ECB deserve credit for strong leadership in response to Robinson’s vile tweets

I am often reminded of the phrase that organisations take on the characteristics of those at the top.

In other words, where chief executives lead others tend to follow.

Those below will learn from watching what is acceptable and what isn’t. What they can get away with and what they can’t.

So when ECB boss Tom Harrison responded to the news of Ollie Robinson’s awful historic tweets he took the chance to show exactly where his organisation stands on the subjects of racism, sexism and any other form of discrimination under his leadership.

Harrison’s anger was barely concealed: “Any person reading those words, particularly a woman or person of colour, would take away an image of cricket and cricketers that is completely unacceptable,” he said. “We are better than this.

“We have a zero-tolerance stance to any form of discrimination and there are rules in place that handle conduct of this nature.”

Rather than establishing The Hundred, this may well be his greatest legacy.

Robinson was significantly younger when he wrote his comments on Twitter but he wasn’t young.

The old excuses about ‘boys will be boys’ or ‘it was only banter’ do not wash anymore and nor should they.

As a society we often infantilise sports stars so it is no wonder it sometimes appears like they take a bit longer to grow up. Here Harrison and the ECB are placing responsibility for actions squarely on the shoulders of those who make them even if they are 18 or 19.

It was a tough day for Robinson to have to face up to his responsibilities in such a public way when his two wickets on debut should have brought him only joy.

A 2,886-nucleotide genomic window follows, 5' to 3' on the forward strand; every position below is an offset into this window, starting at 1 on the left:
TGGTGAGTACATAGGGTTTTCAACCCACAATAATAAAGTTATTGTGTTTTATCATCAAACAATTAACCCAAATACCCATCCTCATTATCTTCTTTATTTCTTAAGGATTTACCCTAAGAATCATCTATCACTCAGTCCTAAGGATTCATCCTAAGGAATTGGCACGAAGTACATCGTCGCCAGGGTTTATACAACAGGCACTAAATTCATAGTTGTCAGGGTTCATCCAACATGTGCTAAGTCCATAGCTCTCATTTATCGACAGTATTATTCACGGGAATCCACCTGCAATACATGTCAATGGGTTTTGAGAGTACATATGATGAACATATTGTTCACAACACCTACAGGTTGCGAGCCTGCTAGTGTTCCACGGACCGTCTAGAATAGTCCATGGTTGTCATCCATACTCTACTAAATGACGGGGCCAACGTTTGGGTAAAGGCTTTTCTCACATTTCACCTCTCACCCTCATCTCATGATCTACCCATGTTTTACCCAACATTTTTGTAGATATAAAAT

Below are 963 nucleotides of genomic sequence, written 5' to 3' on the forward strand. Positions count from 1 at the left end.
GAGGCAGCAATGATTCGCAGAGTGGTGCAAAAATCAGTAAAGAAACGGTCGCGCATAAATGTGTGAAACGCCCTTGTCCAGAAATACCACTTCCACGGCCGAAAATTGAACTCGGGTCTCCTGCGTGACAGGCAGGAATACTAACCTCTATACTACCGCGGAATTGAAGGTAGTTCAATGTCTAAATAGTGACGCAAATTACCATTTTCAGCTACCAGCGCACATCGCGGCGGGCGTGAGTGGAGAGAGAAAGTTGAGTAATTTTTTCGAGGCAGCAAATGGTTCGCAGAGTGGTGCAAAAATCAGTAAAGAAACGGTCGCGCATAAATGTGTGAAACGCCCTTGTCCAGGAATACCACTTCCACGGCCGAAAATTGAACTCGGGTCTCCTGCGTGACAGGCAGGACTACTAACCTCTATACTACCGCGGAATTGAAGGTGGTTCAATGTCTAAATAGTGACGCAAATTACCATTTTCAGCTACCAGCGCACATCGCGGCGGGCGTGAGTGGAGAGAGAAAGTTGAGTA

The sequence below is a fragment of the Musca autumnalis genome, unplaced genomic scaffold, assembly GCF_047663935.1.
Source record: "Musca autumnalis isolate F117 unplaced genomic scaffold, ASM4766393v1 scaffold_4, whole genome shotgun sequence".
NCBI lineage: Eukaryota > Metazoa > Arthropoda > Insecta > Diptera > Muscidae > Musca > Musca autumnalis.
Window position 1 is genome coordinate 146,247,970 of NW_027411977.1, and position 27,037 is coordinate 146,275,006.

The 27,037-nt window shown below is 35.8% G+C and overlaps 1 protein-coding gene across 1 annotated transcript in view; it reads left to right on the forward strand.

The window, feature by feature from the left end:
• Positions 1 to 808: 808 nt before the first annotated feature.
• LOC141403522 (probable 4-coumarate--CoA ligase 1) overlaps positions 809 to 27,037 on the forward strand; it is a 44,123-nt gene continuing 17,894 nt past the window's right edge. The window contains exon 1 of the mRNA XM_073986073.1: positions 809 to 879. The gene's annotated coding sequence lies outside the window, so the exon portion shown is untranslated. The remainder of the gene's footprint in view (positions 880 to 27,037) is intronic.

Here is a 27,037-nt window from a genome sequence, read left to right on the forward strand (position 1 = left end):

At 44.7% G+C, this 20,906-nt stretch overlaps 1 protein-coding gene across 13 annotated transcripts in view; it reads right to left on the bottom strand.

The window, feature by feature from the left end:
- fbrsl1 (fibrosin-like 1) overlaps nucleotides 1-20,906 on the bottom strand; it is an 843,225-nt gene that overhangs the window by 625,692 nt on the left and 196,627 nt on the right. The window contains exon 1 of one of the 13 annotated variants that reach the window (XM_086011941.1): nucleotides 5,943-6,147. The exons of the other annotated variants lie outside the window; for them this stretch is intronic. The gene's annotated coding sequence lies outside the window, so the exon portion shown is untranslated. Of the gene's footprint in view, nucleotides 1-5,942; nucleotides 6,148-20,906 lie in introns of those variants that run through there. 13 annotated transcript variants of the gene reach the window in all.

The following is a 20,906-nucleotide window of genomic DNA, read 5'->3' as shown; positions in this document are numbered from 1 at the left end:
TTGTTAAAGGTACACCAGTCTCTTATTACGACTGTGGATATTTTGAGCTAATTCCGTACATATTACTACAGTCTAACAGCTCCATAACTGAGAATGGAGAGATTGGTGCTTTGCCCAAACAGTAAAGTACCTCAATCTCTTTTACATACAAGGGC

On a human level I do think it is possible to reflect on how unfortunate this is, and yet perhaps Robinson’s journey will become the cautionary tale the game and young cricketers need.

It is perhaps easier to understand where Harrison is coming from as his organisation try to tell the British public, potential sponsors and broadcasters that their game is for all, only to have to deal with issues like this or worse.

Harrison knows he can’t keep telling a new audience to ‘come on in! The water’s lovely’ before watching them dive into the mud.

We know that the issues of discrimination are societal but sport has a role in helping to shape society.

The players can’t be role-models one day and just cricketers the next.

So the way that the England team wore their anti discrimination t-shirts before the start of play was a sign of how seriously they take their elevated positions. And the way they have come down on Robinson with a full investigation shows that it is not a tick box exercise. They mean it.

This is what leadership looks like, and Robinson and others will learn by example.

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